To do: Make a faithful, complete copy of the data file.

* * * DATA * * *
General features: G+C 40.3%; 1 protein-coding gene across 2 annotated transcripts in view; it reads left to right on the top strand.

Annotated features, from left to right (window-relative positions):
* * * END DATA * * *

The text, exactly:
General features: G+C 40.3%; 1 protein-coding gene across 2 annotated transcripts in view; it reads left to right on the top strand.

Annotated features, from left to right (window-relative positions):